THE CLUTCH. After months of living in this city, I recognize the movement even before it is fully executed.
In crowds— lining up in the downpour for their turn to board, running for buses or jeepneys during rush hour, standing in an MRT train jammed with commuters—women carry their bags differently from men.
The crossbody bag and the knapsack are the preferred male accessories. These are strapped to their bodies, secured in front. Do men ever buy groceries on their way home? Perhaps they do. I just don’t see them with the multiple bags that weigh women down.
Even in Makati, where the trendy or imported is a sort of uniform among professionals, female commuters seem always to carry at least two bags.
How do thieves know which bag to slash for valuables? A classmate muttered his mystification after narrating how his sister got her bag slashed while inside the women’s compartment at the MRT.
My theory: women give themselves away when they do The Clutch. When a stranger moves closer to a woman, she invariably grips closer the bag that must contain money or gadgets. The rest of her burdens she allows to dangle. Yet, these loads tie her down, distract her.
When I’ve had to move closer to a man, I rarely see him react with The Clutch. Men give you The Eye, a quick assessment to dismiss or stare down the possible threat.
Are females conditioned to be defensive, not aggressive, when threatened?
In an online forum, a woman purchased a local bag because she was afraid her Louis Vuitton tote would get slashed in the MRT. A purse by this local manufacturer runs to thousands of pesos, compared to the tens of thousands of pesos that the foreign logo fetches. For this lady, the solution to bag slashing was a local, cheaper substitute. What instincts! To put a commodity before personal safety.
Why not leave the designer bags home if these are magnets for criminal elements? Or carry packages in newspapers or flour sacks? That would perhaps be possible only for men, who have a knack for never seeming to carry any package. To crisscross this city of sunny mornings and wet afternoons, people live in their bags.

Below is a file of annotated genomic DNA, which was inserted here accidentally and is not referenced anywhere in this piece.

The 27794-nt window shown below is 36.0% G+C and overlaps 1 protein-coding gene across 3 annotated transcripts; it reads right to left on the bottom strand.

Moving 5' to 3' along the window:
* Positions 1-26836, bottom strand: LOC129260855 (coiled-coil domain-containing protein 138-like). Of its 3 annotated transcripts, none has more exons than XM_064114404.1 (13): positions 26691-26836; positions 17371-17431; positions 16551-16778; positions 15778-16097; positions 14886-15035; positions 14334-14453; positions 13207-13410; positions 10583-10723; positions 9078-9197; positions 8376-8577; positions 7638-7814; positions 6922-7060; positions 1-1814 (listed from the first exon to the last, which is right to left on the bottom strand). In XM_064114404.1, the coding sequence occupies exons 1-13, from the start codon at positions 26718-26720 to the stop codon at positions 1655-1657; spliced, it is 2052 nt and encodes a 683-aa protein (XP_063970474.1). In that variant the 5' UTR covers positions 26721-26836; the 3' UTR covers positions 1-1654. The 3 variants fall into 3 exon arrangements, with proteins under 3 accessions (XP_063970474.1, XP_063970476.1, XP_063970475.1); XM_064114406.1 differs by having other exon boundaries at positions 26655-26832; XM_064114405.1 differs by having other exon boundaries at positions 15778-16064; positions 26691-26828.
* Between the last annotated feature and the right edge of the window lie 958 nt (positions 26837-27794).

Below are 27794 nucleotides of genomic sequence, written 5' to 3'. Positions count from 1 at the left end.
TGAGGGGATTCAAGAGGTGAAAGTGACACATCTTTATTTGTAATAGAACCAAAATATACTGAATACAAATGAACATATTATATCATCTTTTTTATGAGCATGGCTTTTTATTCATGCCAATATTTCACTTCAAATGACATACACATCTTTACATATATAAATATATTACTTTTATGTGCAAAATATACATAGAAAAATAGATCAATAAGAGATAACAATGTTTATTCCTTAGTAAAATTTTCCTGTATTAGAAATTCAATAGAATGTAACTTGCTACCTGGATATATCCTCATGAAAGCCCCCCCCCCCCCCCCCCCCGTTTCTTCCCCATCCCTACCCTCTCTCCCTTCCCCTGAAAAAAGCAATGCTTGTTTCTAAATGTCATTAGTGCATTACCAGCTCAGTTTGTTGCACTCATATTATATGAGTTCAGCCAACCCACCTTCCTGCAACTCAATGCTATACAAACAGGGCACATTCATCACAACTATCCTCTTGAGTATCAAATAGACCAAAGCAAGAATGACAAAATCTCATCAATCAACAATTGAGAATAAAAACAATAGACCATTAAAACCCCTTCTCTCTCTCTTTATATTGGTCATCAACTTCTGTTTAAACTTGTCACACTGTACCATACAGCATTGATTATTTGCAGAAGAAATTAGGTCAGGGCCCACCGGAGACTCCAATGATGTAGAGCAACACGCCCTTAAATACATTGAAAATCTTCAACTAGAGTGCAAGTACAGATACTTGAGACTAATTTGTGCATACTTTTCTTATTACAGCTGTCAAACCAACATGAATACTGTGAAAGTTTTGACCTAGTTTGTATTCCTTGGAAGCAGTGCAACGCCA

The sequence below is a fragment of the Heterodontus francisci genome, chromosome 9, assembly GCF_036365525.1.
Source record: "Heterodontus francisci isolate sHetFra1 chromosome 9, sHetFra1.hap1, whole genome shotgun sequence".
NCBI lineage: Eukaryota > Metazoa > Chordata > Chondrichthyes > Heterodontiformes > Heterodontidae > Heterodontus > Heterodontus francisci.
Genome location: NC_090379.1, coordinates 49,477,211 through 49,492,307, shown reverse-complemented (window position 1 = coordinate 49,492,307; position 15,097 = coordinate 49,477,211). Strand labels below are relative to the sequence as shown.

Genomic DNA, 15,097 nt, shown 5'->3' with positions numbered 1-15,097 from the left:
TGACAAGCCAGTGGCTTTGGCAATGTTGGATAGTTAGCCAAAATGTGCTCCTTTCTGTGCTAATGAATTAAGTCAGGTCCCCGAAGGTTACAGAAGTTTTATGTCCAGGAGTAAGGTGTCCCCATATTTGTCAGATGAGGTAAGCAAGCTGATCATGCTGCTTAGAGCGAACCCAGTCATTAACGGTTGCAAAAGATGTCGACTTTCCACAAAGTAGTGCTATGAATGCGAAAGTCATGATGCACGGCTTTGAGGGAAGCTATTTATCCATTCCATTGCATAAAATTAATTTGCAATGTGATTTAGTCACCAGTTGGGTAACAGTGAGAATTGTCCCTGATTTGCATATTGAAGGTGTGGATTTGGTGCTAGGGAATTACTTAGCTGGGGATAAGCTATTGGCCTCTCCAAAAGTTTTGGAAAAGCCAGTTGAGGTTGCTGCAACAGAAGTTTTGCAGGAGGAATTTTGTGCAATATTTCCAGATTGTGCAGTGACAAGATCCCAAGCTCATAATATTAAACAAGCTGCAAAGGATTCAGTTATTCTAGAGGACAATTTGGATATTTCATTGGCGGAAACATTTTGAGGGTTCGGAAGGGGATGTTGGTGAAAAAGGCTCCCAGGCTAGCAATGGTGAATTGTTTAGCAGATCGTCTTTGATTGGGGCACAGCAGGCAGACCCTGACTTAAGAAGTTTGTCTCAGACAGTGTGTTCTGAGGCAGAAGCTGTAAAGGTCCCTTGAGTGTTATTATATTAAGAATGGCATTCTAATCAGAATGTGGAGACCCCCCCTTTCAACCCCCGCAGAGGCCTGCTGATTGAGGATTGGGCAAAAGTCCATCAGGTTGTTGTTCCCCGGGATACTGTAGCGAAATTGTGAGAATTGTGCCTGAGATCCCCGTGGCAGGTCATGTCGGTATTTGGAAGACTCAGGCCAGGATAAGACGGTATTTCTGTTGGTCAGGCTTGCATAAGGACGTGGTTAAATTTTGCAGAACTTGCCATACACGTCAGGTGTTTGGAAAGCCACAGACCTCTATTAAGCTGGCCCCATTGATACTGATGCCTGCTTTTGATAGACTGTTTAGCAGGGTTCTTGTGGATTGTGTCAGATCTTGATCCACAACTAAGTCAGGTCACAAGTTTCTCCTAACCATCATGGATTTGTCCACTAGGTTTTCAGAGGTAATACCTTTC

There is a French attempt to solve this modern quandary. According to bagwhiz.com, Societe General, one of France’s biggest banks, offers a $250-insurance plan to female clients who lose their designer bags to snatchers.
This handbag insurance is called “Pour Elle,” which means “For her”. The services of locksmiths, electricians and other handymen can also be availed of by cardholders who want, according to the bank, to “adhere to their femininity”.
Societe General has been criticized for being sexist. Nonsense, retorted the bank. A small number of men are “Pour Elle” clients. It cannot be ascertained from the website if it is actually the men or their women (wives, lovers, mothers, sisters) who avail of the card services.
In a Third World setting, insuring a glorified sack is surreal. A card that will recompense one’s loss, even if in the realm of sinful excesses, does not even scratch the surface of the problem: why are women cast as perennial victims? Why do women see themselves as victims first?
(firstname.lastname@example.org/ mayettetabada.blogspot.com/ 09173226131)
* First published in Sun.Star Cebu’s July 7, 2013 issue of the editorial page column, “Matamata”